Lia Laats (2 February 1926 – 24 April 2004) was an Estonian stage and film actress whose career spanned over forty years.
Lia Laats was born as Lya Laats in Tallinn to Karl René Laats and Helmi Karin Laats (née Tähe), who both worked as domestic servants. She had two older half-siblings from her father's previous marriage. She studied at the National Drama Theatre (now, the Estonian Drama Theatre) in Tallinn, but left her studies in 1946 without graduating.
From 1946 until 1948 (and again, from 1976 until 1980), Laats performed at the Estonia Theatre, in dramatic roles, comedies, operettas and musicals with the Estonian National Opera. From 1948 until 1951 (and again, from 1951-1960; and from 1980-1981) she was engaged at the Endla Theatre. From 1960 until 1976, she was engaged at the Vanemuine theatre. One of her most memorable roles at the Vanemuine was that of Jocasta in Sophocles' Oedipus Rex in 1963. From 1952 until the mid-1960s, she also performed in variety theatre with stage partner Helmut Vaag; the two often performing in comedic works.
Laats' work on the stage was prolific during her career, lasting over four decades.
Lia Laats made her screen debut in the 1947 Herbert Rappaport directed Soviet-Estonian language drama Elu tsitadellis (English: Life in a Citadel) for Lenfilm, based on the 1946 play of the same name by Estonian author and communist politician August Jakobson. Elu tsitadellis was the first post-World War II Estonian feature film, following the annexation of Estonia into the Soviet Union. The plot largely revolves around the arrival of the Soviets following the German occupation of Estonia in 1944 and justice being meted out to Estonians who had collaborated with German occupying forces. The film ends with jubilant Estonians celebrating their "liberation" and inclusion into the Soviet Union; accepting the communist ideology. Both the film and Laats were awarded the Stalin Prize.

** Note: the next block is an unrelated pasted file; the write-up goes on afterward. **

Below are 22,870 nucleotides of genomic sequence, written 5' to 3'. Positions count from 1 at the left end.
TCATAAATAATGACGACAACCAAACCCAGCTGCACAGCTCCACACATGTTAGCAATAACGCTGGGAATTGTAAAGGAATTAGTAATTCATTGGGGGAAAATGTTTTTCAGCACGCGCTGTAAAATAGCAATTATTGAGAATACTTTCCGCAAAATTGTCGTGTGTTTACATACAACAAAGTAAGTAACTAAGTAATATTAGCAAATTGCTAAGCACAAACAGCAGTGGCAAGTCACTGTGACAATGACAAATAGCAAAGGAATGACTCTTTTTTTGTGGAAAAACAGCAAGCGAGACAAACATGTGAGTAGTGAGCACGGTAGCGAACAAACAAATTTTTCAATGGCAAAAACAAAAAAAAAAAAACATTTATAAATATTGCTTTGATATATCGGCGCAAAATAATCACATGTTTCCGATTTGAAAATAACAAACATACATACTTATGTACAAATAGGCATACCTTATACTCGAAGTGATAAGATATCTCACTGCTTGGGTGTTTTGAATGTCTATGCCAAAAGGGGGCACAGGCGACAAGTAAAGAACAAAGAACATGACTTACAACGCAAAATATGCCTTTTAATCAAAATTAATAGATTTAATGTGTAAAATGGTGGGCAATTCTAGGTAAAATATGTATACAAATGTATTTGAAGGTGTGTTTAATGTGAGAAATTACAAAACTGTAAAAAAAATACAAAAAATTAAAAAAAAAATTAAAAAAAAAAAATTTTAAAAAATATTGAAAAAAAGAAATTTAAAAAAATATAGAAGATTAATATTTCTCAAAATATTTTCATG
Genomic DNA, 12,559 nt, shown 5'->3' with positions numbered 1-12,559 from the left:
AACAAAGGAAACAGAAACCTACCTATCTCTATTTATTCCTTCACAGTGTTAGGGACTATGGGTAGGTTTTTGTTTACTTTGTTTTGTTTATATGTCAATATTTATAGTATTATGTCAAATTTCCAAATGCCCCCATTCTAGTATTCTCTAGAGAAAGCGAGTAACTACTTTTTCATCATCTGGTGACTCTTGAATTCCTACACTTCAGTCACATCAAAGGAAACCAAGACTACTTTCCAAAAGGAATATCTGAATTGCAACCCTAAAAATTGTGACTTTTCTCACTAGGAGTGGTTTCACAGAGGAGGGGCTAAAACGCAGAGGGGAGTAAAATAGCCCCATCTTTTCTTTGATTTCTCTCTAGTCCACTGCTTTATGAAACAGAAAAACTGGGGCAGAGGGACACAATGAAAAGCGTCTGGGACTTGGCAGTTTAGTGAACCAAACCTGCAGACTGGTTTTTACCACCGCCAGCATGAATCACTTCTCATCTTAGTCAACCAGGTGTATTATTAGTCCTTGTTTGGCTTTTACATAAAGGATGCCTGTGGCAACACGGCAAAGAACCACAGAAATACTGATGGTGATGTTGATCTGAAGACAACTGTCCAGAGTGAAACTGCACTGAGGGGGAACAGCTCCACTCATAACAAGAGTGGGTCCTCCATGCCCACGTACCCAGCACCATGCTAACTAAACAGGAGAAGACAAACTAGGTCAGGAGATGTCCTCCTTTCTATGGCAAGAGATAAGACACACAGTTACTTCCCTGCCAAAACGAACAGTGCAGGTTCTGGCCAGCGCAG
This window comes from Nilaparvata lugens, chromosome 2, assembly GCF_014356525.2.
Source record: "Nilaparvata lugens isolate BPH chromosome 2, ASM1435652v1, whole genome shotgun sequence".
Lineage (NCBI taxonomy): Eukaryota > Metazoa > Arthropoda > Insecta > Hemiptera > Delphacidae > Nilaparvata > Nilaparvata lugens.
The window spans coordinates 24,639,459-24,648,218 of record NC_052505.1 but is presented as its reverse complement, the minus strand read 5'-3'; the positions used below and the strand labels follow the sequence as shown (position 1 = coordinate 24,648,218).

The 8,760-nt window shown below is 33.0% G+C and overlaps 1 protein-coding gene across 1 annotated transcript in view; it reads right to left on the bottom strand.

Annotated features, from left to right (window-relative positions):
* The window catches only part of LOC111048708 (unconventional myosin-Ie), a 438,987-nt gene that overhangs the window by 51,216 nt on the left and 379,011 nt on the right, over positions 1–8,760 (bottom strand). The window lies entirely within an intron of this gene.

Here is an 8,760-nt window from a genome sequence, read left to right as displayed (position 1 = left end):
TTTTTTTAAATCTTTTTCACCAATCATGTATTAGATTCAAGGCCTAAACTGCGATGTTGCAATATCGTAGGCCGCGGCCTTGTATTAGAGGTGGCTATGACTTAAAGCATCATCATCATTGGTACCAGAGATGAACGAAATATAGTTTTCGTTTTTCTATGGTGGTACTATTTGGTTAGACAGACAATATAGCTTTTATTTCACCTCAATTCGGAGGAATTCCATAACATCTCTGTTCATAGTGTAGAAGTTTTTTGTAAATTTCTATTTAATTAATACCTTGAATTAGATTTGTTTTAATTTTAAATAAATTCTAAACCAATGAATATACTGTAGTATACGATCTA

Following several more dramas, Lia Laats was paired with Estonian singer Georg Ots in the 1961 Viktor Nevežin directed light comedy Juhuslik kohtumine. Laats' most memorable roles are arguably in three comedies directed by Sulev Nõmmik and paired onscreen with actor Ervin Abel. The first of which was 1968's Mehed ei nuta, followed by Noor pensionär in 1972 and Siin me oleme! in 1979. The three films proved to be very popular and are still often broadcast on Estonian television.
Personal life and death
Lia Laats was married to actor Kalju Vaha from 1947 until their divorce in 1962. The couple had two sons; Jaak (born 1948) and Madis (born 1951). Following her divorce, she began a long-term relationship with actor Harry Karro. The couple had a daughter, Kadi, in 1965. Although the couple were often referred to as married by media and other sources, Laats and Karro never officially or legally wed. The couple settled in the village of Külitse in Tartu County for many years before moving to Õismäe the year prior to Laats' death. They remained in a relationship until Laats' death. Karro died in 2009.
In the mid-1980s Laats began suffering a series of debilitating health issues. She had a heart attack, followed by a second heart attack in 1986; and was then required to have a pacemaker procedure. Later, she was diagnosed with and treated for cancer. In December 2003, her youngest son Madis was killed in an automobile accident. On 1 April 2004, Laats suffered a cerebral infarction that left her unable to speak and partially paralyzed. She was hospitalized in Tallinn, where she died on 24 April 2004, aged 78.
- Merited Artist of the Estonian SSR (1968)
- Meie Mats Humour award (1990)
- Order of the White Star, V Class
- Estonian Actors Union, Honorary Member
On 2 February 2016, on what would have been Lia Laats' 90th birthday, ETV2 broadcast a retrospective of Laats' career, featuring several of Laats' films, interviews and television appearances.